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November 25, 2009

Combinatorial Model Categories

Posted by Urs Schreiber

Over the last years Jeff Smith has been thinking about – and notably talking about – but not publishing about – the idea and the theory of a certain type of model category called

combinatorial model category.

While he himself didn’t publish, the theory was found to be very useful and bits and pieces of it appear now more or less scattered in the works of other authors.

As far as I can tell the earliest published reference of the central recognition result for combinatorial model categories – now widely known as Jeff Smith’s theorem – is Tibor Beke’s Sheafifiable homotopy model categories.

Apart from helping find various new interesting model category structures, this and related (unpublished) results made Dan Dugger understand that the local projective model structures on simplicial presheaves which he had been studying exhaust precisely all (simplicially enriched) combinatorial model categories:

(Dan Dugger’s theorem) combinatorial model categories are precisely (up to Quillen equivalence) the

left Bousfield localizations

of the global projective model structures on functors Func(C op,SSet) projFunc(C^{op},SSet)_{proj} from a small category CC to the category of simplicial sets.

I can’t know if it’s close to the way it happend, but if you read Jacob Lurie’s book Higher Topos Theory backwards, starting with the very last three propositions of the appendix, you can read it as the result of taking Dan Dugger’s theorem in Jeff Smith’s theory and finding its intrinsic model independent version:

Simplicial combinatorial model categories are precisely the models for locally presentable (,1)(\infty,1)-categories: those that are localizations – i.e. reflective (,1)(\infty,1)-subcategories – of (,1)(\infty,1)-categories of (,1)(\infty,1)-presheaves.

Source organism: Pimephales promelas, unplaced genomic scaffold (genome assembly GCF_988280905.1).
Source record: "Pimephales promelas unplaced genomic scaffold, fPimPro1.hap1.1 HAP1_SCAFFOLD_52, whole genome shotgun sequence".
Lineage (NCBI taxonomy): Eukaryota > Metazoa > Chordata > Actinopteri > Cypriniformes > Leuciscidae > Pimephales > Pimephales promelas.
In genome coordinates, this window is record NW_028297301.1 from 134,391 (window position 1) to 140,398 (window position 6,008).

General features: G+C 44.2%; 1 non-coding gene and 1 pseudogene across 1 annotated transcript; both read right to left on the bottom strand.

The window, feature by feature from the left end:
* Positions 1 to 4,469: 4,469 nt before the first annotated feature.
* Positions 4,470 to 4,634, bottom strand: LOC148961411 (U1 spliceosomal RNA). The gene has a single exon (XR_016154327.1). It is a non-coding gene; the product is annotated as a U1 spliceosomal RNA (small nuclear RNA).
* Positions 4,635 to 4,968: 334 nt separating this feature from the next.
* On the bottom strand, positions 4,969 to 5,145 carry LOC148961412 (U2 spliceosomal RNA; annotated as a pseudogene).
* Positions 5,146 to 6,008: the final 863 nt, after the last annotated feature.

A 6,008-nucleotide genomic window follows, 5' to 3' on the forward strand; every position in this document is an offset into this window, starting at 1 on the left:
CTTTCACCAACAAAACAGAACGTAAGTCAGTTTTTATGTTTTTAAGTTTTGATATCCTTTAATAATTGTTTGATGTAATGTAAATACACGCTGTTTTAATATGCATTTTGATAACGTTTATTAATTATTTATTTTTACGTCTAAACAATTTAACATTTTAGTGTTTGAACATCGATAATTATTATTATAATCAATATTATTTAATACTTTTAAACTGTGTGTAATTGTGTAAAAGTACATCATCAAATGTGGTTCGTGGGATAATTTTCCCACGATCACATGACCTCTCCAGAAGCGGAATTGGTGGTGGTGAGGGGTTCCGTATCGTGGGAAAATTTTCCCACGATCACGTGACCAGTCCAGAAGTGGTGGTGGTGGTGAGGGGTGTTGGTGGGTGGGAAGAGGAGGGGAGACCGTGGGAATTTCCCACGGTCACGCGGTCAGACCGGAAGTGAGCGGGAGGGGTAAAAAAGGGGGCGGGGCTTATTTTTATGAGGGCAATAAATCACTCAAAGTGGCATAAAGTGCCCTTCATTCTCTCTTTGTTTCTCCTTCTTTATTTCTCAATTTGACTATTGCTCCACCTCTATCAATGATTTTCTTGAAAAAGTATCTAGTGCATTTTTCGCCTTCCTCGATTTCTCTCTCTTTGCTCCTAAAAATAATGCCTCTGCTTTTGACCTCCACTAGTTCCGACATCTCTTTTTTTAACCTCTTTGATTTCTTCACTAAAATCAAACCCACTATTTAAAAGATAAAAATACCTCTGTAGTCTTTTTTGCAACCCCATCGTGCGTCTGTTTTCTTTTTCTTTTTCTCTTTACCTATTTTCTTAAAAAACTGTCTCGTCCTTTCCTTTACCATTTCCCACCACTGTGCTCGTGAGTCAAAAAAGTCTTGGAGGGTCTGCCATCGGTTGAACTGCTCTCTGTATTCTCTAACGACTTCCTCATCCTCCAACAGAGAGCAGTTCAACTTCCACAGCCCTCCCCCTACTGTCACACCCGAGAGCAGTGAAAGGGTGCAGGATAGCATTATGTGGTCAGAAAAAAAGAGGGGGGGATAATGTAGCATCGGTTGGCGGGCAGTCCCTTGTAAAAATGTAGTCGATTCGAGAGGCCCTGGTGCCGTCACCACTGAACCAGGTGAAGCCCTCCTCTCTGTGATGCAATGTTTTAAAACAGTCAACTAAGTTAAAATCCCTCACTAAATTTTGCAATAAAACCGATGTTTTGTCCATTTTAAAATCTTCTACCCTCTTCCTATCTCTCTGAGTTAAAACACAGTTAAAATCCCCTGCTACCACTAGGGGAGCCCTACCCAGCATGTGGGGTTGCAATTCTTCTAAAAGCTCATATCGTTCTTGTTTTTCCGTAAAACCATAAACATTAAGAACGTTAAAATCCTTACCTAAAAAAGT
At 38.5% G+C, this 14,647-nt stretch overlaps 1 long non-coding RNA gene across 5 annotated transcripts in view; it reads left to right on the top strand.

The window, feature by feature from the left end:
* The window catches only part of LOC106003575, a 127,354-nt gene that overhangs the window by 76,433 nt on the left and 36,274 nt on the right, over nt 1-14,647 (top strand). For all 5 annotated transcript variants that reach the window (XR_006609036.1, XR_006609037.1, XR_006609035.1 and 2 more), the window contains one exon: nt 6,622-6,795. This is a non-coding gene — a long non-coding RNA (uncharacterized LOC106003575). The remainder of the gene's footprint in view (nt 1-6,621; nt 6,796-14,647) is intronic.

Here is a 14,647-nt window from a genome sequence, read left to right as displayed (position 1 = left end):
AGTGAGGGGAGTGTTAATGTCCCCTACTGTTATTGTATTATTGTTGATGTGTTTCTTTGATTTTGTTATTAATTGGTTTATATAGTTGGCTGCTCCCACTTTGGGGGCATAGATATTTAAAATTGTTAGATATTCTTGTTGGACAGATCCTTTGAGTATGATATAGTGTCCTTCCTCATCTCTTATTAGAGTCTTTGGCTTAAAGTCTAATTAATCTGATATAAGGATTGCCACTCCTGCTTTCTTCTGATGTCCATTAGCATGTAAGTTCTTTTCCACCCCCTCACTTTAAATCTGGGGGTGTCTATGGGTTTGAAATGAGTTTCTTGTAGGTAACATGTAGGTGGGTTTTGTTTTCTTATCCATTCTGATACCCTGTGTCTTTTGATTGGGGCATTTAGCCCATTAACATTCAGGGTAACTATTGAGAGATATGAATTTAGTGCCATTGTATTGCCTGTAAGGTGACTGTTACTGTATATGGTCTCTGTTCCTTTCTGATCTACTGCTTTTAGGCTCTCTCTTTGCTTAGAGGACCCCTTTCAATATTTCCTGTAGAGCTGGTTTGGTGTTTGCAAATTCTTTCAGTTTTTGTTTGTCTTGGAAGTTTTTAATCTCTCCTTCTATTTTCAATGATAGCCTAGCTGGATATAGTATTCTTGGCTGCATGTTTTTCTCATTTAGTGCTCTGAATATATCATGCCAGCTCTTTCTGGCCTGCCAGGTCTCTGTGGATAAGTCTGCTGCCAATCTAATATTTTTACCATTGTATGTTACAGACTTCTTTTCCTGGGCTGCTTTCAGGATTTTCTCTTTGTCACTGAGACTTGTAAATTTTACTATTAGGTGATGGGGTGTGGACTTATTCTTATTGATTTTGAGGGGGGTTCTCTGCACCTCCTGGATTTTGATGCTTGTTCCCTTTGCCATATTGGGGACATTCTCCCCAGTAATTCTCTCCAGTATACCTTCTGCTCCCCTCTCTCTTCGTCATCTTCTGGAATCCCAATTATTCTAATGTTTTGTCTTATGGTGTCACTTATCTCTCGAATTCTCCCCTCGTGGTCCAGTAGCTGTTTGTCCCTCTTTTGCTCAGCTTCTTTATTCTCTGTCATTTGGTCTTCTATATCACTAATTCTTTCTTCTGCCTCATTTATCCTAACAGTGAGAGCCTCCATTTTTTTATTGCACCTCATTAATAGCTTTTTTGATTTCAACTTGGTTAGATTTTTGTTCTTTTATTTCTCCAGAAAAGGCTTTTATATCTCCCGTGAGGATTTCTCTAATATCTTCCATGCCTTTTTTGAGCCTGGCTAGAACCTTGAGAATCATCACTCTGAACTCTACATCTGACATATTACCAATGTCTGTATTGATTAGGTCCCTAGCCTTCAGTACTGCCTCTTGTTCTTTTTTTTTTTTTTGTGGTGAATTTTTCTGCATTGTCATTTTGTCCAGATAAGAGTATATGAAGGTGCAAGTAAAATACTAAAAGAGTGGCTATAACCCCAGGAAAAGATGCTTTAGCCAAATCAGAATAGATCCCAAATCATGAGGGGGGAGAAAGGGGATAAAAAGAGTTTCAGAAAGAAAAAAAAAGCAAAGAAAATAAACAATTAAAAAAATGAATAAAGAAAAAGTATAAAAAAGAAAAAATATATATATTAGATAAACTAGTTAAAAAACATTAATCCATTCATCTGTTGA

(Among these the left exact localizations are precisely the \infty-stack (,1)(\infty,1)-toposes.)

In total this provides us with the optimal situation where on the one hand we have a comprehensive abstract nonsense picture that tells us what is going on globally, while on the other hand we have highly developed concrete models and tools for realizing this abstract nonsense: the theory of combinatorial model categories.

Accordingly, we are eagerly awaiting Jeff Smith’s book to appear, whose upcoming existence keeps being hinted at in the literature. While that is not available yet, I thought it might be worthwhile to start compiling the available material in a useful coherent fashion at one place. First steps in this direction are at combinatorial model category and Bousfield localization of model categories.

One very useful input I already got on this was very kindly from Denis-Charles Cisinki, who pointed out the semi-published document by Clark Barwick: On left and right model categories and left and right Bousfield localization. Parts of that I have used in the construction of these entries. (All nonsense and other imperfections, of which there is still plenty, is my fault.) Much more needs to be done.

Posted at November 25, 2009 5:44 PM UTC

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Re: Combinatorial Model Categories

Thank you! I’m sure this will be a very useful reference; I’ve often wished that the important results on combinatorial model categories weren’t scattered across so much of the literature. I also like the way of thinking of simplicial combinatorial model categories as a particularly nice sort of presentation of locally presentable (,1)(\infty,1)-categories.

I think it’s also worth reminding people that since basically all model categories are Quillen equivalent to simplicial combinatorial ones, basically all model categories can also be regarded as presentations of locally presentable (,1)(\infty,1)-categories. It’s just that the simplicial combinatorial ones are somewhat easier to work with formally, e.g. small object arguments and localizations happen more easily.

Posted by: Mike Shulman on November 25, 2009 8:39 PM | Permalink | PGP Sig | Reply to this

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